Soon after, Ngo appears – carrying the other team's flag. The whistle blows and the players immediately go into "cleanup" mode. The turf is littered with neon yellow and orange foam darts.

For many of the adult players, coming to games is nostalgic. Guenther says that playing with foam darts reminds him of playing the same way when he was a child. "Me and my brother used to tear around the house shooting at each other," he says.

His parents weren't the biggest fans, but the activity did get the boys exercise, he says. Ngo says that, for him, playing in the league is better than going to the gym.

Fitness is part of Dangler's goal with the league.

"It gets people out of the house," he says. "We live in such a technology-driven society now that this gives you the ability to play video games for an hour but in real life and you're getting a pretty good workout at the same time."

Within each hour-long session, members play anywhere from two to five different games, with league leaders explaining the rules and safety protocols. They then act as referees. Members sign a safety waiver, but Dangler says that it's largely a precaution.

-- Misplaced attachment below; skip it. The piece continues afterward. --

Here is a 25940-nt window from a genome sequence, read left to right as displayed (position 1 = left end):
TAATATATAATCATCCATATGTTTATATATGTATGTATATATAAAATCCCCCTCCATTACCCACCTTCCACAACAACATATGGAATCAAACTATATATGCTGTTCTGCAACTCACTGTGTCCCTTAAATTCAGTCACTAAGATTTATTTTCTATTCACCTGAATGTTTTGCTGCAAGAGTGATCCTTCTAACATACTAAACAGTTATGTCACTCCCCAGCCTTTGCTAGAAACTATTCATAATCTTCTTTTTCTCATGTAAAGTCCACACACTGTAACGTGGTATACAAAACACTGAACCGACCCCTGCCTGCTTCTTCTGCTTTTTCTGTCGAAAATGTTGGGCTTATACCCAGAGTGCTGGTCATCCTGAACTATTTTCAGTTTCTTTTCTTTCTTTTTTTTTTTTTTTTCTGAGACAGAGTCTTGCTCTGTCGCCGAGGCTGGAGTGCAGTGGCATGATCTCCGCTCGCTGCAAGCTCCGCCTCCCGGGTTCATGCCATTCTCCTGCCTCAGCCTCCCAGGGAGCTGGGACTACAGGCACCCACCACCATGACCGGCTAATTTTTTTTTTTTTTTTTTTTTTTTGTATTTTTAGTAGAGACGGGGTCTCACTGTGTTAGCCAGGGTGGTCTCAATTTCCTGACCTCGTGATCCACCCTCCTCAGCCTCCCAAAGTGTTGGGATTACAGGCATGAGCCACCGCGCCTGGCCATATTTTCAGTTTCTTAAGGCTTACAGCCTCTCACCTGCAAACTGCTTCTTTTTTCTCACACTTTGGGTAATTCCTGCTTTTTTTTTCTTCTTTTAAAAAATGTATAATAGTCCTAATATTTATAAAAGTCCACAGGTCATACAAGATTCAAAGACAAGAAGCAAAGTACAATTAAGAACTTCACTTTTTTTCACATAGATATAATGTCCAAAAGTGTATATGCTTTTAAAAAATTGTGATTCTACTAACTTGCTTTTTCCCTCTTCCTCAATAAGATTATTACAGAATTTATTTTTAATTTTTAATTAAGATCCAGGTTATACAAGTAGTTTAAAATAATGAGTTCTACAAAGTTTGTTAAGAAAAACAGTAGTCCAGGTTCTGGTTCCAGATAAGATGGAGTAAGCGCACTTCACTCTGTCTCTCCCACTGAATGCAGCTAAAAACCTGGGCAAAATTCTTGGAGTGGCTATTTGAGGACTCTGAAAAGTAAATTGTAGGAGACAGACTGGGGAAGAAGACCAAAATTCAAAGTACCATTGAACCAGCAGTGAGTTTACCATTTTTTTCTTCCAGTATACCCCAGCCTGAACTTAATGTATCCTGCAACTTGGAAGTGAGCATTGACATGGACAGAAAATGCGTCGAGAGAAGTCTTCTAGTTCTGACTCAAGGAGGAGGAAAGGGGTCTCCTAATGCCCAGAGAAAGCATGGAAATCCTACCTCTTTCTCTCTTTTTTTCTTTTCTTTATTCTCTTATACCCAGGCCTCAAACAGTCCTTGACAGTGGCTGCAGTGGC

"It's basically to cover any slips, trips, and falls," he says. "We don't have a lot of injuries since we're shooting foam darts. That's one of the benefits of this sport over something like paintball – there's a lower risk of someone getting hurt."

In addition to the league's five weekly game nights, RFDL also works with the Webster School District on the district's fitness program and teaches a related class at RIT. By next year, Dangler hopes to expand that portion of RFDL to local rec centers, "so they can sign up for soccer or they can sign up for baseball" or they can sign up for the league, he says.

"It's a great way for younger kids to make friends," Dangler says. "And for the adults, they're always exchanging emails and Facebook messages and whatnot."

That's the case at the Friday "adult" game. Players chat as they help pick up darts between games. But once the whistle blows, they suddenly morph back into big kids – sprinting in every direction. There are a few brief moments of calm as players reload, but soon it's right back to the action — with darts flying in every direction.

Dangler says that he doesn't know of any other groups like RFDL locally, or even on the East Coast. There was a short lived national Dart Tag tournament that ran from 2009 to 2013, but now, most related tournaments appear to take place in other countries, particularly England and Canada.

Still, Dangler is optimistic that the concept can catch on here. The league has grown from a handful of regular players to hundreds in just the past year and a half, he says.

"You don't have to be a scholar, you don't have to be a professional athlete to play," Dangler says. "Everybody has different skill levels and with this, they all kind of blend together. So far, it seems like there are enough people who are enthusiastic about this sort of thing to keep it going and keep it growing."